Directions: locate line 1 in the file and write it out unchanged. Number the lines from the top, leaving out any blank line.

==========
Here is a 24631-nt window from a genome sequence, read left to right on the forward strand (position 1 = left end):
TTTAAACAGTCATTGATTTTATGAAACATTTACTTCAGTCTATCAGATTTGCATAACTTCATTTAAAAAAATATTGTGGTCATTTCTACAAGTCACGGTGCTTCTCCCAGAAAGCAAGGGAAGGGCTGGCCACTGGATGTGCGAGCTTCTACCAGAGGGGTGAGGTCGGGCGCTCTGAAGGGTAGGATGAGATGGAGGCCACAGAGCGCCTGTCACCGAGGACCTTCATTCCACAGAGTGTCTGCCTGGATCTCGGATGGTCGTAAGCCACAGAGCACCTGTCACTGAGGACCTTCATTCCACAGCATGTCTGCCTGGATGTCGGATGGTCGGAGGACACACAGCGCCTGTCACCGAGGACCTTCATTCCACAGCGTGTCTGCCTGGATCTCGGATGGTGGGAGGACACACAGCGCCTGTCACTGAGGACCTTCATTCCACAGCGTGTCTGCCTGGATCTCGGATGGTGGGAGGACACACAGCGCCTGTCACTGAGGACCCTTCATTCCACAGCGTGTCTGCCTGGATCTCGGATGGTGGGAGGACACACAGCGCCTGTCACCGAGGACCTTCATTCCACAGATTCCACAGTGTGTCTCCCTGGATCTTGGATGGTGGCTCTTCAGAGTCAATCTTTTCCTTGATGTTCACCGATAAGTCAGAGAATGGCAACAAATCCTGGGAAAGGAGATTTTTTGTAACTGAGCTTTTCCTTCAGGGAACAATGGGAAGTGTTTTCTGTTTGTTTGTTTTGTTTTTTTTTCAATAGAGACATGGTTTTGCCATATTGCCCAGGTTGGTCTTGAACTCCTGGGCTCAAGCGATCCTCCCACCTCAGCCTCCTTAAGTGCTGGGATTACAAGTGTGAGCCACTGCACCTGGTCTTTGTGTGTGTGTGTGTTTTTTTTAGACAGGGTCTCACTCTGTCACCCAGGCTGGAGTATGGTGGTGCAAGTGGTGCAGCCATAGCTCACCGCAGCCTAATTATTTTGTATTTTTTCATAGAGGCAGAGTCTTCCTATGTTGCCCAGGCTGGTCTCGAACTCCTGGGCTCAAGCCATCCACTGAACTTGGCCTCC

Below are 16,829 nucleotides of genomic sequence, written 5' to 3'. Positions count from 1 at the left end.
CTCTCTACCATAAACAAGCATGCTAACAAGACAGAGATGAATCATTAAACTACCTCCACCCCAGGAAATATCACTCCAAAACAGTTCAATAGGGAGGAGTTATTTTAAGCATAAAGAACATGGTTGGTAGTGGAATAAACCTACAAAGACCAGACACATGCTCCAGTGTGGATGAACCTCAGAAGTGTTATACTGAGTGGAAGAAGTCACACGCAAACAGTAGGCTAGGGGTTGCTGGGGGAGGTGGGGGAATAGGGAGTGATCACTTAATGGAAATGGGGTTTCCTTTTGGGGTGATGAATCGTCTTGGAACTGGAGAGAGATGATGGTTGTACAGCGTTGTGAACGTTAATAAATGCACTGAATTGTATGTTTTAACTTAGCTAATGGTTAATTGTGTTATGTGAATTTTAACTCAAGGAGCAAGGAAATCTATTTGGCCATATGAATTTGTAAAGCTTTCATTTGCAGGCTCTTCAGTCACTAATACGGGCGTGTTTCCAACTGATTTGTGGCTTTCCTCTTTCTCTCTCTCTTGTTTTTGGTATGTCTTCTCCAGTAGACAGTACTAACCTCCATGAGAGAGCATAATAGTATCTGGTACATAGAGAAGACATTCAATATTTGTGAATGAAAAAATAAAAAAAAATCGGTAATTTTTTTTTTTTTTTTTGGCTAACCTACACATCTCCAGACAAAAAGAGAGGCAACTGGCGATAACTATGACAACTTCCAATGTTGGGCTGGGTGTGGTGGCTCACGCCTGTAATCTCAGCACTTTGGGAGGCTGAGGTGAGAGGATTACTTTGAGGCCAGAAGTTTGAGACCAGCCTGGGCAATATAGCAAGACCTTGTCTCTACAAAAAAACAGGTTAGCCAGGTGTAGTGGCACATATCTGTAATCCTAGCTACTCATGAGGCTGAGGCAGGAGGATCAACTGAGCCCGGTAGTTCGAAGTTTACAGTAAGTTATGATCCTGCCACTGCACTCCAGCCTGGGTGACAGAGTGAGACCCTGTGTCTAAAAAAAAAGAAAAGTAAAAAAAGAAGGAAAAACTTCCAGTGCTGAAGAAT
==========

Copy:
Here is a 24631-nt window from a genome sequence, read left to right on the forward strand (position 1 = left end):